Turkish President Recep Tayyip Erdogan sent presumptive prime minister Benjamin Netanyahu a congratulations letter on Thursday, setting aside past tensions between their countries when Netanyahu was previously premier.
“I congratulate you on your victory in the election and believe that the new government will continue the cooperation between the countries in all areas, in a way that will bring peace and stability to our region,” Erdogan wrote, according to Netanyahu’s spokesman.
The recovery of Israel-Turkey ties
Israel-Turkey relations began their decline in 2008, when Ehud Olmert was prime minister, but hit their nadir under Netanyahu’s premiership in 2010, in the wake of the Mavi Marmara raid, in which IDF commandos boarded a ship that was aiming to break the blockade on Gaza. In the ensuing hand-to-hand combat, the commandos killed nine armed activists from an organization affiliated with Erdogan.
Netanyahu eventually apologized to Erdogan, under pressure from Washington, but diplomatic relations did not recover until last month when Ankara and Jerusalem said they would exchange ambassadors.
The Bennett-Lapid government pursued better ties with Turkey after receiving overtures from Ankara, including phone calls to President Isaac Herzog, who met with Erdogan at his palace in March. Lapid met with Erdogan in Ankara, as well, and the countries cooperated closely to foil an Iran-backed terrorist plot to abduct Israeli tourists in Istanbul this year.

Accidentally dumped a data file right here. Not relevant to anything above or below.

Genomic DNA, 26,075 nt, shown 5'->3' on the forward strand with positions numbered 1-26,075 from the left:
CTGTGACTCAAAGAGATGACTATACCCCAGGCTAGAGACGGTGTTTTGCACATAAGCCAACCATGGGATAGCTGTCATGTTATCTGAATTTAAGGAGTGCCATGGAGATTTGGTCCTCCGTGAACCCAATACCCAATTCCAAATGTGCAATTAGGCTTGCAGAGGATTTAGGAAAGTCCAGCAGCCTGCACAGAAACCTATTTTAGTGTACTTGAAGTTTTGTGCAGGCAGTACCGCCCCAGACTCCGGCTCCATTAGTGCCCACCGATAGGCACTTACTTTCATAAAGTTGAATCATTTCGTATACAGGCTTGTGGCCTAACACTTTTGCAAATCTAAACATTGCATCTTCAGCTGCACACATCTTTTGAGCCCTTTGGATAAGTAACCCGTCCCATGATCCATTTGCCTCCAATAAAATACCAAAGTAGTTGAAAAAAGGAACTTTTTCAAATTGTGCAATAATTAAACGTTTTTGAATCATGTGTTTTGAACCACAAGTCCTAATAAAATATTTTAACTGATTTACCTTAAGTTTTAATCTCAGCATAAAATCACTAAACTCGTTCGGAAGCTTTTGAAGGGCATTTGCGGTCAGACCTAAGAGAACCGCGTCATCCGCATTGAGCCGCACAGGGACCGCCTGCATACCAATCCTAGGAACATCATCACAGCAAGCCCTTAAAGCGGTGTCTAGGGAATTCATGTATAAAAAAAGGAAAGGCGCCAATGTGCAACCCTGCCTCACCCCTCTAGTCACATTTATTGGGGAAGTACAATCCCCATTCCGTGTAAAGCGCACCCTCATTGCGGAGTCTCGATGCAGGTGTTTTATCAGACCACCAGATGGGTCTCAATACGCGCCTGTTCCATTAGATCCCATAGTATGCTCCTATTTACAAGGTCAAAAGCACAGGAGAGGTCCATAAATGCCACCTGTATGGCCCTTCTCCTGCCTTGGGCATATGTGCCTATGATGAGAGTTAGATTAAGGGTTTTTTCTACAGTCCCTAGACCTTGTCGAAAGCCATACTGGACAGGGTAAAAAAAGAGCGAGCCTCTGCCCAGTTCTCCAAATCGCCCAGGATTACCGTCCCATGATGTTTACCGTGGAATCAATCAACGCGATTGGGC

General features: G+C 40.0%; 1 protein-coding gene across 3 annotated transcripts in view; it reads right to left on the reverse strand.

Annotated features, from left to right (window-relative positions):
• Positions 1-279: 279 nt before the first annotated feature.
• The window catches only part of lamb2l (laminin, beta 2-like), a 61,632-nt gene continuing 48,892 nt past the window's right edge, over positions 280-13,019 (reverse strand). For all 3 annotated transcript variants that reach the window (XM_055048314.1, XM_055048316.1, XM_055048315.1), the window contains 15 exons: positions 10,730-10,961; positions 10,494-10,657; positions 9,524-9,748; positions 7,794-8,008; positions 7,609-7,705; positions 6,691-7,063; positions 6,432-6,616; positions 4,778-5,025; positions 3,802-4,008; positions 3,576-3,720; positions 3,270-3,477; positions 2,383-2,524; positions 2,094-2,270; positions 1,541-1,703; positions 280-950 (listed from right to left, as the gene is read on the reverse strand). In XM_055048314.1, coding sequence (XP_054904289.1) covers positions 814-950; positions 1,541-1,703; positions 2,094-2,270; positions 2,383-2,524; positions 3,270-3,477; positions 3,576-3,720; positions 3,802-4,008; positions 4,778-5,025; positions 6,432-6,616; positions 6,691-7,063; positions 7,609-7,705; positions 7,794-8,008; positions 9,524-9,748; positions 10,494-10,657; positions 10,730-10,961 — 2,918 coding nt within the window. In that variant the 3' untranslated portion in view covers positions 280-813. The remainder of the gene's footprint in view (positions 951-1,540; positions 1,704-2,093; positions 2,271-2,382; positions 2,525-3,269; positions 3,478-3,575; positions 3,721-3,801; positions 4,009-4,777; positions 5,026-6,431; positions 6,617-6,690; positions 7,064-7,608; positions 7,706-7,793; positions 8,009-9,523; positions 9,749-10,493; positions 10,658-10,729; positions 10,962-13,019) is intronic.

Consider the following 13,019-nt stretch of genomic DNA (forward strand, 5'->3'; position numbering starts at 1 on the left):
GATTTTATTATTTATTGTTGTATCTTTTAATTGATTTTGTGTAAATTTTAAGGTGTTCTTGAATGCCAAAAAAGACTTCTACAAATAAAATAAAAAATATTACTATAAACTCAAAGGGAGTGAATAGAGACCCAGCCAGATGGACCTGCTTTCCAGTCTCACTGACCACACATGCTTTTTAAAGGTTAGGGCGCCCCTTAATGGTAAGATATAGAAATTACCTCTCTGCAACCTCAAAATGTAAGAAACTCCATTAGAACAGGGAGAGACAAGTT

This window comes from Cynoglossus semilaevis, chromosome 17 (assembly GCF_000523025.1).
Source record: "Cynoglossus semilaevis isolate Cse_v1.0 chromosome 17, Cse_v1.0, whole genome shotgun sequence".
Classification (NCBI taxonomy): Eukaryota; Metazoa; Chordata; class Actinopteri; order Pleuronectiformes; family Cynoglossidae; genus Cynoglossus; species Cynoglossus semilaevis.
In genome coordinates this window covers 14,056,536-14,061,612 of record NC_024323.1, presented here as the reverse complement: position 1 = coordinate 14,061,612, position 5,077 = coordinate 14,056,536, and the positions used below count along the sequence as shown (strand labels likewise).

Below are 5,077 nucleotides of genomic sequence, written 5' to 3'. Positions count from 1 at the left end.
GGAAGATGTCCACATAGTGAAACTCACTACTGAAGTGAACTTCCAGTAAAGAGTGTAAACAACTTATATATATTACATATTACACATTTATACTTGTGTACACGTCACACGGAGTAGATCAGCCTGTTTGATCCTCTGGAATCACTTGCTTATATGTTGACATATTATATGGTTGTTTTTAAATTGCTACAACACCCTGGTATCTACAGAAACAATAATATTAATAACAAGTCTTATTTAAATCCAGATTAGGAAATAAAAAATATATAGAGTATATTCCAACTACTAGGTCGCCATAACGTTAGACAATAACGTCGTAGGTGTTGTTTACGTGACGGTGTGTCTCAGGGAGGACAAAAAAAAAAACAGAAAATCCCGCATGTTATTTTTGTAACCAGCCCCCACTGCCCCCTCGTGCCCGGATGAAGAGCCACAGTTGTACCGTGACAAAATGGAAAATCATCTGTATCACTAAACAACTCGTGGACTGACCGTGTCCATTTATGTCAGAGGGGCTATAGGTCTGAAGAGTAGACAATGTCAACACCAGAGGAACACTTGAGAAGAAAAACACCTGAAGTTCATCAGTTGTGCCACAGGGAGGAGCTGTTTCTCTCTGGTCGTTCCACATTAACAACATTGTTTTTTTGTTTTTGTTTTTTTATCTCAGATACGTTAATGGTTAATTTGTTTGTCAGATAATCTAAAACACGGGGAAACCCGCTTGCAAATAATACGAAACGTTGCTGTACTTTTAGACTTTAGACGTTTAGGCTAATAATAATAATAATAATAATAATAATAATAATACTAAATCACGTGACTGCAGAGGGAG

Erdogan said last week that he “expect[s] to sustainably maintain our relations with Israel based on mutual respect for sensitivities and shared interests, no matter how the election turns out. As long as values are respected, I believe win-win diplomacy will benefit not only Turkey and Israel but also the entire region.”
Bibi speaks with leaders from Europe, Middle East
Netanyahu also spoke with United Arab Emirates President Mohammed bin Zayed, who invited him to visit Abu Dhabi.
The Likud leader promised bin Zayed that relations between their countries will continue to flourish.
“We reached a historic peace agreement together and we have much more to achieve for the good of our countries and the whole world,” Netanyahu said. “I will be happy to visit you soon and advance relations between us, dear friend.”
Netanyahu attempted to visit Abu Dhabi several times between the signing of the Abraham Accords, normalizing relations with the UAE and Bahrain, in September 2020, and when he left office in June 2021 but was thwarted repeatedly for various reasons, some political or diplomatic and some related to the COVID-19 pandemic.
German Chancellor Olaf Scholz called Netanyahu, as well.
Netanyahu told Scholz he plans to make peace with more Arab countries and that Germany can play an important part in that process.
He also emphasized that a nuclear Iran is an acute danger to Israel and to the peace of the world.
Netanyahu also spoke with new Italian Prime Minister Giorgia Meloni, who called to congratulate him. They discussed a possible meeting between their cabinets and Italy’s support for Israel in international fora.